Faces of Recovery: Cindy, Toni, Mike

Drawing portraits from photographs is always hard for me. Perhaps because there’s no story, nothing to draw and paint except anatomy and light and shade. But with a story, a face comes alive. A portrait is so much more than a sum of features.

If you’re an urban sketcher and draw people in cafes and on the streets, you might wonder how it is to draw so closeup, with your subject knowing you’re drawing them. I find it freeing that there’s nothing surreptitious about it. Sitting across a table makes it more of a conversation. I don’t set up an easel and I don’t work so large that the work feels like a barrier between us as we talk.

This is Cindy White with her story.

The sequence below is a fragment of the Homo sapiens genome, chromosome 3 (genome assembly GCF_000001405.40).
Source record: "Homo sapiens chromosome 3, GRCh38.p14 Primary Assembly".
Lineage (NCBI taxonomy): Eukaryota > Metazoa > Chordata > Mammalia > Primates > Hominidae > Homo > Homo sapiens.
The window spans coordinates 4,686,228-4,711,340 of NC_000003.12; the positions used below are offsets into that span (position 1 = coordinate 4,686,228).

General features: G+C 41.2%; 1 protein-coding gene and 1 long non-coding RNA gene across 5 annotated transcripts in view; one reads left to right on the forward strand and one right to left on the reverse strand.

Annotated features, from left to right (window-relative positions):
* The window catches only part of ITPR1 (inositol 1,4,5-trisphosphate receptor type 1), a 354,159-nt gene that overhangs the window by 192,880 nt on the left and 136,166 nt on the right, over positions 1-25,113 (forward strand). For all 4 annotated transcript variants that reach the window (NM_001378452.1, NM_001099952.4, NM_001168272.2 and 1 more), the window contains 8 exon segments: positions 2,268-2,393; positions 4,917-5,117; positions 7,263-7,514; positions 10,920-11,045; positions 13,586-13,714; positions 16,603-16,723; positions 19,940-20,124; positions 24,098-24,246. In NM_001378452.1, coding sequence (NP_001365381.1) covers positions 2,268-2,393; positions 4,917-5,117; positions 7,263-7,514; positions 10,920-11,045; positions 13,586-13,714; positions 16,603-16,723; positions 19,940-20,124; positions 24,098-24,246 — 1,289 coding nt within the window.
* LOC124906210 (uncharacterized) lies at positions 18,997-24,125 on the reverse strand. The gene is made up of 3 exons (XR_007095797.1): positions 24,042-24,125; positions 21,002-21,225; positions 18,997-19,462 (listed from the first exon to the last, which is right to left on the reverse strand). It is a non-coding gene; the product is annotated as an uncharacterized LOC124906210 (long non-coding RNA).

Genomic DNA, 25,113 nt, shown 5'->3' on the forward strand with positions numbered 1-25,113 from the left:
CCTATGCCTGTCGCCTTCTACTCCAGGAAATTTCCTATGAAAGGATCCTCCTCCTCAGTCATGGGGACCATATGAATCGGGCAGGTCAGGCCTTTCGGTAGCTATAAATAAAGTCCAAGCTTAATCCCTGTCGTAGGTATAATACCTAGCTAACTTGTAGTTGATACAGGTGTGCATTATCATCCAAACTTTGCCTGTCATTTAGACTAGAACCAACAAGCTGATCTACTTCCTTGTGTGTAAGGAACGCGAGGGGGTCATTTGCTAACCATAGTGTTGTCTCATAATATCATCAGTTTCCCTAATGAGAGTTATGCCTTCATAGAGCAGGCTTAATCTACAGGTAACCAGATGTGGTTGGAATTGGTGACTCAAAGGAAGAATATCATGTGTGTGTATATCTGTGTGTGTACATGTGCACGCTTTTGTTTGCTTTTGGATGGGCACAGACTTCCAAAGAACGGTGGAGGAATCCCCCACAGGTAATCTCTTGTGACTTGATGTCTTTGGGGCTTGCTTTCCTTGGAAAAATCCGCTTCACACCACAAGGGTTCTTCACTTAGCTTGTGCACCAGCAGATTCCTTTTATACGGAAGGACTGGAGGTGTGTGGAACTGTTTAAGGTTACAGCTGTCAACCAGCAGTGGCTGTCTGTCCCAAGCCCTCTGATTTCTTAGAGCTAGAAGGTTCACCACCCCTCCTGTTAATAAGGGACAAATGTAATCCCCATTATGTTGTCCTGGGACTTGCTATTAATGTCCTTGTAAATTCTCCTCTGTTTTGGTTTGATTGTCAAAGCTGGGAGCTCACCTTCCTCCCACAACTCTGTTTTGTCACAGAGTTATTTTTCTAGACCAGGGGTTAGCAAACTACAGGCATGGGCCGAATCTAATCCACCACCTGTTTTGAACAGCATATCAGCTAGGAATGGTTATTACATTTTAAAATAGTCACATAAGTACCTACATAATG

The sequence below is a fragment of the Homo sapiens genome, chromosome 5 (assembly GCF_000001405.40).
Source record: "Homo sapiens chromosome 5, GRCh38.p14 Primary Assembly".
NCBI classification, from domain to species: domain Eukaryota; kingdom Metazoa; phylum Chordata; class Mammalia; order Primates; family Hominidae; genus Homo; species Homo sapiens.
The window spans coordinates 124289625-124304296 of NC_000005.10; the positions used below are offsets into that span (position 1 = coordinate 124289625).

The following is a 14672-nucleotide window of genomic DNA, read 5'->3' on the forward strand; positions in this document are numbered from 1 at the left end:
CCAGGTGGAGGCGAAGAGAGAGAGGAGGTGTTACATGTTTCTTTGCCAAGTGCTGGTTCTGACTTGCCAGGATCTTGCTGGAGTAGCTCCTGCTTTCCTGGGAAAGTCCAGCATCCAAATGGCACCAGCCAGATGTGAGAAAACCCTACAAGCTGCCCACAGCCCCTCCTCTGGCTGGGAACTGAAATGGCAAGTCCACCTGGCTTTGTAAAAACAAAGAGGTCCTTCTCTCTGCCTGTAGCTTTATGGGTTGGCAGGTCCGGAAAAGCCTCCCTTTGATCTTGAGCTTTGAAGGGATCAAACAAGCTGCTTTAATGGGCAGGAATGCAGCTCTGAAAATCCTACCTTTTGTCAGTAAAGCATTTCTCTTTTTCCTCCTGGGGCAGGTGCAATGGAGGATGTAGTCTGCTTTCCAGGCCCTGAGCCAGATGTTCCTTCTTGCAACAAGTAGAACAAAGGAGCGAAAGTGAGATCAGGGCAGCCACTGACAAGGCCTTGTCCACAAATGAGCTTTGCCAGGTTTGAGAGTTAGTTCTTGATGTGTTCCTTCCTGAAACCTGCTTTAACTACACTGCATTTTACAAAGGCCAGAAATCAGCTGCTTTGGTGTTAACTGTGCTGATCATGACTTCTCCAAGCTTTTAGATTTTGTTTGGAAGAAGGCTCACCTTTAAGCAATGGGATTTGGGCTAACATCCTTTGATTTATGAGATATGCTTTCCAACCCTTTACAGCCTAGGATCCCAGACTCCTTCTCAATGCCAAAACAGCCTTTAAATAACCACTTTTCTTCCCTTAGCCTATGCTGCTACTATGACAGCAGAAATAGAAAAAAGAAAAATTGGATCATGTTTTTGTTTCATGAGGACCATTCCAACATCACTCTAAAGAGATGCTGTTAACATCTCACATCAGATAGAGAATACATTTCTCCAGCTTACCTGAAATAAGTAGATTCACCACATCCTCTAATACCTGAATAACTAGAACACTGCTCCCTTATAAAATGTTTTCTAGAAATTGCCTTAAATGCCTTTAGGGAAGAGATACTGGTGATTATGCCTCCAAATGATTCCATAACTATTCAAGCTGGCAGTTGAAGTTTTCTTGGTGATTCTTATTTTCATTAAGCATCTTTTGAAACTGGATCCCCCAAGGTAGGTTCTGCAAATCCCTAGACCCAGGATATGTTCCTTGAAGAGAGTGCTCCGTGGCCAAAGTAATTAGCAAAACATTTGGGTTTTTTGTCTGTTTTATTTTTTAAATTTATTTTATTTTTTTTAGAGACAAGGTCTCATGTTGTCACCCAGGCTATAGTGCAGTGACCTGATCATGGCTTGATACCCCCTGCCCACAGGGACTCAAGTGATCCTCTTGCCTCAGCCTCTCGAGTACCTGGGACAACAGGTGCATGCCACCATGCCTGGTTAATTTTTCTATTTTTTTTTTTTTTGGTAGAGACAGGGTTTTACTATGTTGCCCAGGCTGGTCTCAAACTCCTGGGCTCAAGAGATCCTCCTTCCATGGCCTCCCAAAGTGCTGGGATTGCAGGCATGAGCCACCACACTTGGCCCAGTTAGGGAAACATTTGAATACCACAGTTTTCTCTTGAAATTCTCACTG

“I left home at 17 and it took me until I was almost 30 to complete high school but I did. I persisted.”


This is Toni. This is her story.
“After 20 years of homelessness I’m in independent living now.”


This is MikeĀ with his story.
“Recovery Cafe fills that need for family in my life.”

Find every story recorded so far here.

About Suhita Shirodkar

obsessive-sketcher. graphic designer.
This entry was posted in Activism, california, Close to home, Faces Of Recovery, people, Portrait, reportage and tagged , , , , , . Bookmark the permalink.

5 Responses to Faces of Recovery: Cindy, Toni, Mike

  1. Bernadette says:

    Thank you for sharing these emotional stories & images. We all have a “story.” If only we knew the heartache & struggles behind the faces we would be more understanding & compassionate. You help us to see more clearly. Thank you.


  2. Lee Kline says:

    Suhita, these are wonderful portraits. I am meeting Gabi Campaniero this morning and sketching With the Seattle Urban Sketchers.

    Lee Kline

    Sent from my iPhone



  3. Very interesting stories, and good portraits of people.

    Liked by 1 person

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